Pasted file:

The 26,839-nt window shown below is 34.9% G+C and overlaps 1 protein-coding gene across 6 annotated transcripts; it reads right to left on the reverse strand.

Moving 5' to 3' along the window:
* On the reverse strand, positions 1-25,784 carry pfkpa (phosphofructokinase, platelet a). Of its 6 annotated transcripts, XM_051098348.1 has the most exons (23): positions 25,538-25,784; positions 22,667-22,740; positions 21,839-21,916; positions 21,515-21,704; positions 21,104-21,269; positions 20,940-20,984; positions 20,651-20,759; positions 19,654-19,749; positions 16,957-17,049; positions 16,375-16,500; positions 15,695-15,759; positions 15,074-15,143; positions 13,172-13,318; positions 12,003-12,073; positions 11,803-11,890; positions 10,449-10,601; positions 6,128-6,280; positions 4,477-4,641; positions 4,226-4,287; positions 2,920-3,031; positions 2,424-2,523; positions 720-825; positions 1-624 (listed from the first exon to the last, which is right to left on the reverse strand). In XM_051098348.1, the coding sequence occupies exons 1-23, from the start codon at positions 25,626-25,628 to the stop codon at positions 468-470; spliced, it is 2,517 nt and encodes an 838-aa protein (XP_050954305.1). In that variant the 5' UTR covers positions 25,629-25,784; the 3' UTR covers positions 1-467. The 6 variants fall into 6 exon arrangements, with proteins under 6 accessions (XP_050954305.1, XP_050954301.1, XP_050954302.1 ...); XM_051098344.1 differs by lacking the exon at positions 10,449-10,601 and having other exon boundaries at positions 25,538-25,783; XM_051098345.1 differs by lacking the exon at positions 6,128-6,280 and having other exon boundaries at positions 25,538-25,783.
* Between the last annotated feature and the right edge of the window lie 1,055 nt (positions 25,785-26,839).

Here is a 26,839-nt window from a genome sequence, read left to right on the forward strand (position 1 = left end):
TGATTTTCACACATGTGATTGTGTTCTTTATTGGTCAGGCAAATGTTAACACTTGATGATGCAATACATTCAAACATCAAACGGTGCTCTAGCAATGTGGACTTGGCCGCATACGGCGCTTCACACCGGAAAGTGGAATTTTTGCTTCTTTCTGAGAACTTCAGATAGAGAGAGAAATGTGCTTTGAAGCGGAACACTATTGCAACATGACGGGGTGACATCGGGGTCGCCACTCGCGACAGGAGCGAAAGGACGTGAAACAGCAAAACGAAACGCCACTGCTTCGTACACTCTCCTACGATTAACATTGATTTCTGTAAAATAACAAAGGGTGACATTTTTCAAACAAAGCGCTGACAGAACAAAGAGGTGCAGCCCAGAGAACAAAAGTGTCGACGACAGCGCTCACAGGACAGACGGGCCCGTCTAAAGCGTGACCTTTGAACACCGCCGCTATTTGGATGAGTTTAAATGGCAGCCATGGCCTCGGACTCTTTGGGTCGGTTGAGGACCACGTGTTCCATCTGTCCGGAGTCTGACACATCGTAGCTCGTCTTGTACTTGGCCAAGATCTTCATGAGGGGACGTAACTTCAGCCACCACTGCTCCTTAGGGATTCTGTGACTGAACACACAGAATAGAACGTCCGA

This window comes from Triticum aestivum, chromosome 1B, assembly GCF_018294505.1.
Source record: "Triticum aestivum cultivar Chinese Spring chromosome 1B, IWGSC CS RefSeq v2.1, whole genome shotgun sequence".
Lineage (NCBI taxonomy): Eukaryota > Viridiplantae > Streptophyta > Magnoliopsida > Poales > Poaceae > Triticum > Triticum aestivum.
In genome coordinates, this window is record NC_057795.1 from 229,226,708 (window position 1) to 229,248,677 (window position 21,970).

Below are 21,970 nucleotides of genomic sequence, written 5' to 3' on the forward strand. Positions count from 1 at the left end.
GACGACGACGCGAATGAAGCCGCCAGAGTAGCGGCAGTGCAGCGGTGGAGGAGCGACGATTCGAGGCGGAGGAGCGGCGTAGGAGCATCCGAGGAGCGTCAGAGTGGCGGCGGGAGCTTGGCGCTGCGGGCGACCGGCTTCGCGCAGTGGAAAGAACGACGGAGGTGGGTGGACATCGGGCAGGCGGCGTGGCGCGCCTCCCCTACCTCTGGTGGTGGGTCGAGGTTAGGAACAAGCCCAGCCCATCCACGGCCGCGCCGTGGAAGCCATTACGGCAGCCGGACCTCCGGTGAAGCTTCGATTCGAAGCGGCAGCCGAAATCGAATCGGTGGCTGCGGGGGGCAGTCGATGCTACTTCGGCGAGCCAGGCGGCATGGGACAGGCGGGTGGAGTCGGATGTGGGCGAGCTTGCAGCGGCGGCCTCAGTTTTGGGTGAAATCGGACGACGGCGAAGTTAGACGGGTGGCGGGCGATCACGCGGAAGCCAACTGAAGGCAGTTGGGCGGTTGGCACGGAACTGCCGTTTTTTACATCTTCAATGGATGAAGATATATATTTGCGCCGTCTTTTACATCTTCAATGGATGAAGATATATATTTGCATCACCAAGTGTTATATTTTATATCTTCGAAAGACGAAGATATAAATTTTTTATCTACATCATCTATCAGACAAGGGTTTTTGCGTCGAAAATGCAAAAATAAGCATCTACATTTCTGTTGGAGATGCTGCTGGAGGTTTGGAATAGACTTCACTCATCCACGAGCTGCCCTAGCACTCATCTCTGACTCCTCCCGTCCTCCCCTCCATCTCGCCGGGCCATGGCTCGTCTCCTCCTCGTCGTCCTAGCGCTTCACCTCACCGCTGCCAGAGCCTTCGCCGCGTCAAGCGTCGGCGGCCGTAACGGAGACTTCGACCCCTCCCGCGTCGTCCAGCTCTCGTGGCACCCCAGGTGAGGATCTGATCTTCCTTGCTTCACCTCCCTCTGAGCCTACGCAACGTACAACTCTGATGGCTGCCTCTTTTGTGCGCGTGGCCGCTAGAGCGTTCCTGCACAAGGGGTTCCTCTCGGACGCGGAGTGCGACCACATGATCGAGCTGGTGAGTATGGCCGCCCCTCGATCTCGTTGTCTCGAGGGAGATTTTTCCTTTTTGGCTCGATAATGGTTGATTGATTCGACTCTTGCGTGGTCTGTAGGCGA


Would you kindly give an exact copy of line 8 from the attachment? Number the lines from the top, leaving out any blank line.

Source record: "Triticum aestivum cultivar Chinese Spring chromosome 1B, IWGSC CS RefSeq v2.1, whole genome shotgun sequence".